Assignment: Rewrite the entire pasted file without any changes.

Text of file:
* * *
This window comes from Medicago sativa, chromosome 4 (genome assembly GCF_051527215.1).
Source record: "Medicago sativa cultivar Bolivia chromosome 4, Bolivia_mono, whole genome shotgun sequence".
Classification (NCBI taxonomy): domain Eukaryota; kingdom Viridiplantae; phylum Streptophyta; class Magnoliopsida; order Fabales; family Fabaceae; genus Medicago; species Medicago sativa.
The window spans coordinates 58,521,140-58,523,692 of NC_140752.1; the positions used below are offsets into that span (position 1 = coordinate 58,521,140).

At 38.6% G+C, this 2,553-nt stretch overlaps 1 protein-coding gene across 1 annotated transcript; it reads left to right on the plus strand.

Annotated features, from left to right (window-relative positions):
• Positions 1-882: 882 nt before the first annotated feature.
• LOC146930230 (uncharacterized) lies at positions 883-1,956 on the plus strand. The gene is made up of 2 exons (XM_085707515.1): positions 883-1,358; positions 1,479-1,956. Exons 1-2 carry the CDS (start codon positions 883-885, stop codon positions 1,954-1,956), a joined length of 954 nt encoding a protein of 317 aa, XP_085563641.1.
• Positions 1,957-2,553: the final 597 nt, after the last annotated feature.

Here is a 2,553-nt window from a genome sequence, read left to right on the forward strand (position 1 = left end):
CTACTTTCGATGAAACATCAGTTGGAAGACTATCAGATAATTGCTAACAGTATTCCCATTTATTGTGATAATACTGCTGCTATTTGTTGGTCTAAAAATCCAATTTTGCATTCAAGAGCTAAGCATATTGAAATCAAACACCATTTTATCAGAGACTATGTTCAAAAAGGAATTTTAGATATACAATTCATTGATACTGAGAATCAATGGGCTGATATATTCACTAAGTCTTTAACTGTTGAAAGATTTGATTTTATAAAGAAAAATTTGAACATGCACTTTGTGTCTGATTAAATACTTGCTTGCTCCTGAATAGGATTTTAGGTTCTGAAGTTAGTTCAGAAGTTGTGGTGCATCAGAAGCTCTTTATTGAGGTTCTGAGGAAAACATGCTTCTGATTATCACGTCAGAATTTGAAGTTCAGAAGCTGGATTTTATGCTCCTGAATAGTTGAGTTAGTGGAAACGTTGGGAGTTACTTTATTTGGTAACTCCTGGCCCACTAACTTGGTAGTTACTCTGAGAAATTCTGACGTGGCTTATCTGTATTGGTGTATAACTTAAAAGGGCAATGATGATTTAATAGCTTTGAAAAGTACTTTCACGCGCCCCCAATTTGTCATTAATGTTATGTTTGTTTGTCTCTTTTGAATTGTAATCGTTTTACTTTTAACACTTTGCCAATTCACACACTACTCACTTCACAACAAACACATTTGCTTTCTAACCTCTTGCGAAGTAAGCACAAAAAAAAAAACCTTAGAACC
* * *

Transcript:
This window comes from Medicago sativa, chromosome 4 (genome assembly GCF_051527215.1).
Source record: "Medicago sativa cultivar Bolivia chromosome 4, Bolivia_mono, whole genome shotgun sequence".
Classification (NCBI taxonomy): domain Eukaryota; kingdom Viridiplantae; phylum Streptophyta; class Magnoliopsida; order Fabales; family Fabaceae; genus Medicago; species Medicago sativa.
The window spans coordinates 58,521,140-58,523,692 of NC_140752.1; the positions used below are offsets into that span (position 1 = coordinate 58,521,140).

At 38.6% G+C, this 2,553-nt stretch overlaps 1 protein-coding gene across 1 annotated transcript; it reads left to right on the plus strand.

Annotated features, from left to right (window-relative positions):
• Positions 1-882: 882 nt before the first annotated feature.
• LOC146930230 (uncharacterized) lies at positions 883-1,956 on the plus strand. The gene is made up of 2 exons (XM_085707515.1): positions 883-1,358; positions 1,479-1,956. Exons 1-2 carry the CDS (start codon positions 883-885, stop codon positions 1,954-1,956), a joined length of 954 nt encoding a protein of 317 aa, XP_085563641.1.
• Positions 1,957-2,553: the final 597 nt, after the last annotated feature.

Here is a 2,553-nt window from a genome sequence, read left to right on the forward strand (position 1 = left end):
CTACTTTCGATGAAACATCAGTTGGAAGACTATCAGATAATTGCTAACAGTATTCCCATTTATTGTGATAATACTGCTGCTATTTGTTGGTCTAAAAATCCAATTTTGCATTCAAGAGCTAAGCATATTGAAATCAAACACCATTTTATCAGAGACTATGTTCAAAAAGGAATTTTAGATATACAATTCATTGATACTGAGAATCAATGGGCTGATATATTCACTAAGTCTTTAACTGTTGAAAGATTTGATTTTATAAAGAAAAATTTGAACATGCACTTTGTGTCTGATTAAATACTTGCTTGCTCCTGAATAGGATTTTAGGTTCTGAAGTTAGTTCAGAAGTTGTGGTGCATCAGAAGCTCTTTATTGAGGTTCTGAGGAAAACATGCTTCTGATTATCACGTCAGAATTTGAAGTTCAGAAGCTGGATTTTATGCTCCTGAATAGTTGAGTTAGTGGAAACGTTGGGAGTTACTTTATTTGGTAACTCCTGGCCCACTAACTTGGTAGTTACTCTGAGAAATTCTGACGTGGCTTATCTGTATTGGTGTATAACTTAAAAGGGCAATGATGATTTAATAGCTTTGAAAAGTACTTTCACGCGCCCCCAATTTGTCATTAATGTTATGTTTGTTTGTCTCTTTTGAATTGTAATCGTTTTACTTTTAACACTTTGCCAATTCACACACTACTCACTTCACAACAAACACATTTGCTTTCTAACCTCTTGCGAAGTAAGCACAAAAAAAAAAACCTTAGAACC